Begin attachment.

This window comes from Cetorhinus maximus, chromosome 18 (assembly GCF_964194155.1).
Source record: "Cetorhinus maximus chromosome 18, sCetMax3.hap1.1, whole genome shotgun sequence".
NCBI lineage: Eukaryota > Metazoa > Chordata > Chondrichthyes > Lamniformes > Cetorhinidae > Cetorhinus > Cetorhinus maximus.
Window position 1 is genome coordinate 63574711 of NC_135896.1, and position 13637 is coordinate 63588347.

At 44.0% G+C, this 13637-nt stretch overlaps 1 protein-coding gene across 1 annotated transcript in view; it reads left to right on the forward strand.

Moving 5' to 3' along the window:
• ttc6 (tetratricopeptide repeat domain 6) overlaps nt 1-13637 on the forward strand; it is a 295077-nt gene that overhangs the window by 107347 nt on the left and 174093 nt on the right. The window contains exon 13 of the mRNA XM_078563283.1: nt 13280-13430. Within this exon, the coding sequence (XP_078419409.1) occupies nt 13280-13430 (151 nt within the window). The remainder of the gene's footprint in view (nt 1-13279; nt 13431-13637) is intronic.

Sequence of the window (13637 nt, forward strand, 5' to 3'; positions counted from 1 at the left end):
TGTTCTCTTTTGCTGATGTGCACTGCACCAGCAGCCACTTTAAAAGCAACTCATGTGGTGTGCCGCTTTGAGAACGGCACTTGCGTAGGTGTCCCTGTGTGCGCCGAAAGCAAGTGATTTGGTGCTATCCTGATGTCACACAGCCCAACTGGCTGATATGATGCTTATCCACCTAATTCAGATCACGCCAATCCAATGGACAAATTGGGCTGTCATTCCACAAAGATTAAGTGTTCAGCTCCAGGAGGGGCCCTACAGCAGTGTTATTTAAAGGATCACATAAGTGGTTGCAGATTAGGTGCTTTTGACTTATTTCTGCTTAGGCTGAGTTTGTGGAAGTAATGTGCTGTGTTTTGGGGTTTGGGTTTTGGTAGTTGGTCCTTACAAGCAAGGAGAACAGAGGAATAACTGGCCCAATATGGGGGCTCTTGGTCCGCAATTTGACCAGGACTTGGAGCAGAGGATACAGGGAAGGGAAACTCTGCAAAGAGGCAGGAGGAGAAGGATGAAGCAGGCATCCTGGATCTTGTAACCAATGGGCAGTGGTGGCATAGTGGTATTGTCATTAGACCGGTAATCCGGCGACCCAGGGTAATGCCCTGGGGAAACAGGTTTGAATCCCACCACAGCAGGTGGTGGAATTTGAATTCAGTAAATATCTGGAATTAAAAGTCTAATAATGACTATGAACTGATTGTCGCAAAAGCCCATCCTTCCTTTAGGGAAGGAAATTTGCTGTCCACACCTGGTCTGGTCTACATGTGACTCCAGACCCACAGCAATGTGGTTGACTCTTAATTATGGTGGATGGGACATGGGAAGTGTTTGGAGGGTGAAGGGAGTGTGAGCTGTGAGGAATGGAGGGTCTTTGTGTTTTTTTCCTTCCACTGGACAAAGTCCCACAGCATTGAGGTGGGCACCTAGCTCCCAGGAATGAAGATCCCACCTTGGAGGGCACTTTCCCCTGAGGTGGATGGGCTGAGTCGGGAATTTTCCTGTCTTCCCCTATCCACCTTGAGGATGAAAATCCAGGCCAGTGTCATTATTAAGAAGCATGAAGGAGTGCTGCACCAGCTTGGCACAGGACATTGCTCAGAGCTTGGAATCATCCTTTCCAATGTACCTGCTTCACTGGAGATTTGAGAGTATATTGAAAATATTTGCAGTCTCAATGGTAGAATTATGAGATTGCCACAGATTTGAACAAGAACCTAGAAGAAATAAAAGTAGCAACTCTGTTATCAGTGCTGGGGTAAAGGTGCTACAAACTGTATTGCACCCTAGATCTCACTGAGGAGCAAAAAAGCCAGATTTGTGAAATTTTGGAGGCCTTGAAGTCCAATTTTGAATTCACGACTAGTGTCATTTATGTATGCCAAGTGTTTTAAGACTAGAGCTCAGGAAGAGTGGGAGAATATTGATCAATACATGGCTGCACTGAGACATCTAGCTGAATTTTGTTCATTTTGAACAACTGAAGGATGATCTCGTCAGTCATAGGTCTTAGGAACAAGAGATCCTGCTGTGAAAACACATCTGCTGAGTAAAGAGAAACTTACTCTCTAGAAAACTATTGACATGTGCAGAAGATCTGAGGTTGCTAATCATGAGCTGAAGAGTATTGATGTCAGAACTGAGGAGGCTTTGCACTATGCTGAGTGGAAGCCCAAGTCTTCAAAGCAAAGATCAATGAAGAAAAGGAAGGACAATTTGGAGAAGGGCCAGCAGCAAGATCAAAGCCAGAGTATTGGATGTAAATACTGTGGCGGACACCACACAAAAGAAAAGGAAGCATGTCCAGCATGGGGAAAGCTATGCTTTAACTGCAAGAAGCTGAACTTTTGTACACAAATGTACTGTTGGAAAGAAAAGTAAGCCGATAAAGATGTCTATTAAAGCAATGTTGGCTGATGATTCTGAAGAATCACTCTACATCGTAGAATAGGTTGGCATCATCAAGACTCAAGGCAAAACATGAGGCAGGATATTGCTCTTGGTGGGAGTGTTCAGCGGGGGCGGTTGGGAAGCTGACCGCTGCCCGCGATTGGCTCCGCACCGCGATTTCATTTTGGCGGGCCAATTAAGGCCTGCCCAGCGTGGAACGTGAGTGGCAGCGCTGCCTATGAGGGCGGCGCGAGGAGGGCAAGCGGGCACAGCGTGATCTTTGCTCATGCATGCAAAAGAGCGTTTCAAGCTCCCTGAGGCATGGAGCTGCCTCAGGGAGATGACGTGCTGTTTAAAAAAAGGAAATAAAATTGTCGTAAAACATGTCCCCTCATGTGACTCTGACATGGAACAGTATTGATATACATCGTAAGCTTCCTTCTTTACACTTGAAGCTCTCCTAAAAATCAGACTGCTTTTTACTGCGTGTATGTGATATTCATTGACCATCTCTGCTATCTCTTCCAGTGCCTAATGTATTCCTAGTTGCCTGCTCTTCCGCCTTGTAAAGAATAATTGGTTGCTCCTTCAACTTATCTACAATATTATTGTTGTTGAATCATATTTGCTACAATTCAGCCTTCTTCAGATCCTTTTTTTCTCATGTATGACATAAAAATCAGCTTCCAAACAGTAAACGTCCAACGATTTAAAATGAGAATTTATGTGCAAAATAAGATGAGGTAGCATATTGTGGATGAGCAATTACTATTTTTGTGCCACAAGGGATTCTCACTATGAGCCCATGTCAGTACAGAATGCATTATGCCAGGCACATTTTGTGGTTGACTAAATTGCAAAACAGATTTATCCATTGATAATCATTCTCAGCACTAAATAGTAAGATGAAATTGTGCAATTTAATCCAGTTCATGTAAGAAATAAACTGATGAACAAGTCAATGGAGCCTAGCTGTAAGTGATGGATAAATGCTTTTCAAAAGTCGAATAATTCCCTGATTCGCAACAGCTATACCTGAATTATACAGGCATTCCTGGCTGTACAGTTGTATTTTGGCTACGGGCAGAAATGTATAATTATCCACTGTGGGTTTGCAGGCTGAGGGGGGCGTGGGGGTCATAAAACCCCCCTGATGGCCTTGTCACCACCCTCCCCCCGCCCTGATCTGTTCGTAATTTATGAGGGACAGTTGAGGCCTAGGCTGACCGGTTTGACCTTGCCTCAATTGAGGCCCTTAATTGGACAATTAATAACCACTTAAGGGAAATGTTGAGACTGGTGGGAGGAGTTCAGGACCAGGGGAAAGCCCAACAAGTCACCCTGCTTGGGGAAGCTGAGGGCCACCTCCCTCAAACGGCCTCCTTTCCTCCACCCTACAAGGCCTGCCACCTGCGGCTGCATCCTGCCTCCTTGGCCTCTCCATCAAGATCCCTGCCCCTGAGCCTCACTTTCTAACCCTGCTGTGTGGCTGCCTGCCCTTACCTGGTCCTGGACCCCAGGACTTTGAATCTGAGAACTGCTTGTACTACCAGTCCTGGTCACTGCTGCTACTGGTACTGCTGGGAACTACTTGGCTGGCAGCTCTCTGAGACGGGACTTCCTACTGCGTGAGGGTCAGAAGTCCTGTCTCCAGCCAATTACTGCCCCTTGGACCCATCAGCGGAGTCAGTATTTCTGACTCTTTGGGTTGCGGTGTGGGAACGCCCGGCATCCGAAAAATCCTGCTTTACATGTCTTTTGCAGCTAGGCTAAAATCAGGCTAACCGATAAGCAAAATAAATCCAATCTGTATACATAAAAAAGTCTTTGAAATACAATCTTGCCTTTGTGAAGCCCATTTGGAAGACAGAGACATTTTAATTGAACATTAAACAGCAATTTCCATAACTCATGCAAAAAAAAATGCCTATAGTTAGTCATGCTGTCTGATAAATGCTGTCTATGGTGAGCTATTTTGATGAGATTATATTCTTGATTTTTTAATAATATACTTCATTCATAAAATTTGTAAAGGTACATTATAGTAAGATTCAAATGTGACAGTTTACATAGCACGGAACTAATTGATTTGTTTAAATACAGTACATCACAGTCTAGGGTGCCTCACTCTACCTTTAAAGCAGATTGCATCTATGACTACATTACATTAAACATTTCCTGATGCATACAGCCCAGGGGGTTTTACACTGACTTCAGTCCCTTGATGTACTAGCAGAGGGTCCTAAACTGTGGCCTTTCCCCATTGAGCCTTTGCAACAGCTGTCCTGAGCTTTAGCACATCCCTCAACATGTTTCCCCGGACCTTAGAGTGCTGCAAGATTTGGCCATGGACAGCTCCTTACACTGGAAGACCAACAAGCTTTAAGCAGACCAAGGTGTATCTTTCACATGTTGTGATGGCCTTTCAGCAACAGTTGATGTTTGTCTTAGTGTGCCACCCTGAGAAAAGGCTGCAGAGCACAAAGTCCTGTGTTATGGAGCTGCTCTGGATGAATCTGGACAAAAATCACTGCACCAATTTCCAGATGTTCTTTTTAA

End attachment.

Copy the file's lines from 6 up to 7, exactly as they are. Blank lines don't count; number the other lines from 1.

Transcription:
Moving 5' to 3' along the window:
• ttc6 (tetratricopeptide repeat domain 6) overlaps nt 1-13637 on the forward strand; it is a 295077-nt gene that overhangs the window by 107347 nt on the left and 174093 nt on the right. The window contains exon 13 of the mRNA XM_078563283.1: nt 13280-13430. Within this exon, the coding sequence (XP_078419409.1) occupies nt 13280-13430 (151 nt within the window). The remainder of the gene's footprint in view (nt 1-13279; nt 13431-13637) is intronic.